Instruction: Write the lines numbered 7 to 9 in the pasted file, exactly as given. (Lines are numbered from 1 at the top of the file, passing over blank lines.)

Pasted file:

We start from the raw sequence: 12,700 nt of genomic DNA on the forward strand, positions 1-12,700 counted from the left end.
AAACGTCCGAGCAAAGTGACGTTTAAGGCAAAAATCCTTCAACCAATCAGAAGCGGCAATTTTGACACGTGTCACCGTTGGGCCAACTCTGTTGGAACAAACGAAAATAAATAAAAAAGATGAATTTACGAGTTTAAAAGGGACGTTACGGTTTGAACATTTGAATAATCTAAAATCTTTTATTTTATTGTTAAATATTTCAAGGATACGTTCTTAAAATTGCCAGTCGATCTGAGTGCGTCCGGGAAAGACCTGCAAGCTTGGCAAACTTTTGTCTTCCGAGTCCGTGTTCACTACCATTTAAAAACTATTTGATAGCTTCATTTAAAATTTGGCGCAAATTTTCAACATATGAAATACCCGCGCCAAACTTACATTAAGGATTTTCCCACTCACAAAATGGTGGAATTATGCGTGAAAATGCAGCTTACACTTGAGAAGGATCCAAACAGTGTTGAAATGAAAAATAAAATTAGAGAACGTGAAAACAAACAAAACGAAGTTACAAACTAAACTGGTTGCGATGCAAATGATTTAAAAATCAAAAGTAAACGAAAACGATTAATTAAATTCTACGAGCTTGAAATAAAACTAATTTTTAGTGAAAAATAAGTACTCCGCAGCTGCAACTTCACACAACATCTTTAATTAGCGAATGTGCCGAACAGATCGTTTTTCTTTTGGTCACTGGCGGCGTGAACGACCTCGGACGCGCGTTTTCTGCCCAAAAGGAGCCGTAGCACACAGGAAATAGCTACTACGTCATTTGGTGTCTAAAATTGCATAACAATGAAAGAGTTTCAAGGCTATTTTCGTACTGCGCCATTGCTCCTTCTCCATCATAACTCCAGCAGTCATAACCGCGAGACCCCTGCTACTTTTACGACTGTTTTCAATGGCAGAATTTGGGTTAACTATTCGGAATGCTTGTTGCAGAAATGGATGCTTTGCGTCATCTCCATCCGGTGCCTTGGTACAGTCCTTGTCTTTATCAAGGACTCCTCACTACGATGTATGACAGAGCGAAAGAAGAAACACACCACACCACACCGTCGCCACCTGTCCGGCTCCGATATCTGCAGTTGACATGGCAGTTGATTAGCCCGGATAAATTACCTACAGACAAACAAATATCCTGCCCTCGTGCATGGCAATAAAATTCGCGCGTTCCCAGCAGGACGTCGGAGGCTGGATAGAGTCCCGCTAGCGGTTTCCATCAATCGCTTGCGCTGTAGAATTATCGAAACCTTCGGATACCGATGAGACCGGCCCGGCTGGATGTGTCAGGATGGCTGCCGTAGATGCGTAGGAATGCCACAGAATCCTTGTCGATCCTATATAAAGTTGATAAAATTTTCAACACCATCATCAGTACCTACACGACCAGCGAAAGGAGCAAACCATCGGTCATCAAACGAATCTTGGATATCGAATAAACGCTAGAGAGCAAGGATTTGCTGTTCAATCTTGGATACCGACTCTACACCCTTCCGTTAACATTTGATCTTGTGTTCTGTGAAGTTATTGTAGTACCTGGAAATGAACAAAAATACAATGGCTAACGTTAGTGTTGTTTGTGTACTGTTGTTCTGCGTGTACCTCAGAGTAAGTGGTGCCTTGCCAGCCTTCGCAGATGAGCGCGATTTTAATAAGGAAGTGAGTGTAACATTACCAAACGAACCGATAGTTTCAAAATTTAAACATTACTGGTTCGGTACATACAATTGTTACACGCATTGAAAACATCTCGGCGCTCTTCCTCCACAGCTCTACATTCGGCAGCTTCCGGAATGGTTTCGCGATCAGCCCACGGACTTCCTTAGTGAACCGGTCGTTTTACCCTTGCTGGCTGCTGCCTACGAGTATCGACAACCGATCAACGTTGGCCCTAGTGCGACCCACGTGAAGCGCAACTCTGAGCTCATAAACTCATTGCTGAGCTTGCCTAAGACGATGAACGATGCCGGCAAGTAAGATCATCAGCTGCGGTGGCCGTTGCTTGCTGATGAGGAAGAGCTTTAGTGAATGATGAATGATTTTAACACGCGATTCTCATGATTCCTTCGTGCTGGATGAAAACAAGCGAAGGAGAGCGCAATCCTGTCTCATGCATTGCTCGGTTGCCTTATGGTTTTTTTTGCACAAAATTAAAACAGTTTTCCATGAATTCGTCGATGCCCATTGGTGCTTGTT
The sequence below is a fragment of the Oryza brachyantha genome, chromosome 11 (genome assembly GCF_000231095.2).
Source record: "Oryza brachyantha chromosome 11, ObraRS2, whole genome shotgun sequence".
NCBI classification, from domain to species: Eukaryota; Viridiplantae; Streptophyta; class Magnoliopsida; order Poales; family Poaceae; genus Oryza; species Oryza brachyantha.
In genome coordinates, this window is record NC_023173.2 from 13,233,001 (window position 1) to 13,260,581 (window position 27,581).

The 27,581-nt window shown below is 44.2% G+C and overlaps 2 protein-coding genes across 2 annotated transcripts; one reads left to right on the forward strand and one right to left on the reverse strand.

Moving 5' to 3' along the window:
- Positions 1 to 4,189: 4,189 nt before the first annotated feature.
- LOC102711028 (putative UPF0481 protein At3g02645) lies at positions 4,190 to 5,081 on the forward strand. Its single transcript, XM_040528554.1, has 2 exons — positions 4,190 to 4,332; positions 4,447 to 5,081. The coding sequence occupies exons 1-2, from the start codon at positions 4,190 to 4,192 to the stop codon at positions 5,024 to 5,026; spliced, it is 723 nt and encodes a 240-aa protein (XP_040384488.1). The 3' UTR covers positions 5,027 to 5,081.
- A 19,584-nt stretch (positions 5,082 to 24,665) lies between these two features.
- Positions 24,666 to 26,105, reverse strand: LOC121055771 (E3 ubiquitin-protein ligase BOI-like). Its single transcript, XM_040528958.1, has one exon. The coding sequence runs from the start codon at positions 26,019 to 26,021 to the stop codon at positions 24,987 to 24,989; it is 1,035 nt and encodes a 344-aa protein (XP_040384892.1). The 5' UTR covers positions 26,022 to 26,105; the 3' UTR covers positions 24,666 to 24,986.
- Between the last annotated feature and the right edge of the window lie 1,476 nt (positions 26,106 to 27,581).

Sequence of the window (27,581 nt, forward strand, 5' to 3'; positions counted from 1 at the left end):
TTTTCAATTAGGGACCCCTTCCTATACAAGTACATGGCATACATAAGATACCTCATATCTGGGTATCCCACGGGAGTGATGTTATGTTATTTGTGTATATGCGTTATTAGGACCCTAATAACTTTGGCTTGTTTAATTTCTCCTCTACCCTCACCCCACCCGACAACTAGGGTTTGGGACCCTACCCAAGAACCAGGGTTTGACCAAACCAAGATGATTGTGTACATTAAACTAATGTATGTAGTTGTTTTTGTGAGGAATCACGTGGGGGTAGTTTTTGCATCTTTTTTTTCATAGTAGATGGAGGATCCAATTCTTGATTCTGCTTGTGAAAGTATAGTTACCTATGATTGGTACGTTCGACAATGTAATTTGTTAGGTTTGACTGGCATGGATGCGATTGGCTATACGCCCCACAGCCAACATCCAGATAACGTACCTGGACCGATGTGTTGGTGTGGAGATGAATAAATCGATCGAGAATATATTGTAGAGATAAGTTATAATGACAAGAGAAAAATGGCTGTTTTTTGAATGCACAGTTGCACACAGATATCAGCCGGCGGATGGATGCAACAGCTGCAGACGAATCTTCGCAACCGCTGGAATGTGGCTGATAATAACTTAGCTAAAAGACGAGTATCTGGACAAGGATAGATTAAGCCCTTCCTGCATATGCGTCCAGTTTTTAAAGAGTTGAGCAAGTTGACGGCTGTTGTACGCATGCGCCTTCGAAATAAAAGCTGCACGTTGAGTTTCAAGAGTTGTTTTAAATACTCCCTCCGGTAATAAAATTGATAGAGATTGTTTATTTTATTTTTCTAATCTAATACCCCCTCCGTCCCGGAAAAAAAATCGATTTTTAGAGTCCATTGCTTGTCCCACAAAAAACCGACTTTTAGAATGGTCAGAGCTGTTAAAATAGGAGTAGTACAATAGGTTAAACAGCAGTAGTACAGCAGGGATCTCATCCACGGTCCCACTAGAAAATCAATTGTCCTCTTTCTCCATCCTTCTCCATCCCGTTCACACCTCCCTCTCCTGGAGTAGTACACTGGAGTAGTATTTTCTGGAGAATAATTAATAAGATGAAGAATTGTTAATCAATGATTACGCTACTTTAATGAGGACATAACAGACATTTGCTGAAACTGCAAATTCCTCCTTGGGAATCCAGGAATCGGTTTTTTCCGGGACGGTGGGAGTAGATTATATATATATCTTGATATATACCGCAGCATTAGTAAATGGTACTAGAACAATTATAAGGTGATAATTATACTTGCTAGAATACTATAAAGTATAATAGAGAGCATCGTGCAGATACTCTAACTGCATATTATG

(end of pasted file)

The 27,581-nt window shown below is 44.2% G+C and overlaps 2 protein-coding genes across 2 annotated transcripts; one reads left to right on the forward strand and one right to left on the reverse strand.

Moving 5' to 3' along the window:
- Positions 1 to 4,189: 4,189 nt before the first annotated feature.